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Behavioral Responses to State Income Taxation of High Earners: Evidence from California

Joshua Rauh and Ryan J. Shyu

No 26349, NBER Working Papers from National Bureau of Economic Research, Inc

Abstract: Drawing on the universe of California income tax filings and the variation imposed by a 2012 tax increase of up to 3 percentage points for high-income households, we present new findings about the effects of personal income taxation on household location choice and pre-tax income. First, over and above baseline rates of taxpayer departure from California, an additional 0.8% of the California residential tax filing base whose 2012 income would have been in the new top tax bracket moved out from full-year residency of California in 2013, mostly to states with zero income tax. Second, to identify the impact of the California tax policy shift on the pre-tax earnings of high-income California residents, we use as a control group high-earning out-of-state taxpayers who persistently file as California non-residents. Using a differences-in-differences strategy paired with propensity score matching, we estimate an intensive margin elasticity of 2013 income with respect to the marginal net-of-tax rate of 2.5 to 3.3. Among top-bracket California taxpayers, outward migration and behavioral responses by stayers together eroded 45.2% of the windfall tax revenues from the reform.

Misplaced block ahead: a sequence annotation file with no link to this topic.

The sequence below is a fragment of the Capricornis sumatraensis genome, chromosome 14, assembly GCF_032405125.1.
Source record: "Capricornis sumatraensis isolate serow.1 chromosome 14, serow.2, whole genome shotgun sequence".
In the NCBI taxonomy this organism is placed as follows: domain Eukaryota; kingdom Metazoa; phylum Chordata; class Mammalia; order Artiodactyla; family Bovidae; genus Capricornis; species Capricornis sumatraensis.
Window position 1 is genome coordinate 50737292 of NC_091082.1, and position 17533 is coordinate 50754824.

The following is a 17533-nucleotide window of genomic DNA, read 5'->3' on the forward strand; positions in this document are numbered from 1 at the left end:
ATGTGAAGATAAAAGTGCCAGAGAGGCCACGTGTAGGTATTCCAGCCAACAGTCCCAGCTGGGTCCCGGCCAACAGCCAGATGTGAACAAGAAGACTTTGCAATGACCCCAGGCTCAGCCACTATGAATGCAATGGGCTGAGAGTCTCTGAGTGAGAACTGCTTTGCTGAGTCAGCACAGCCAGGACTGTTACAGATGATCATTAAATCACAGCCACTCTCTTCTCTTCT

JEL-codes: H24 H31 H71 H73 J22 J61 R23 (search for similar items in EconPapers)
Date: 2019-10
New Economics Papers: this item is included in nep-lma, nep-mig, nep-pbe and nep-ure
Note: PE
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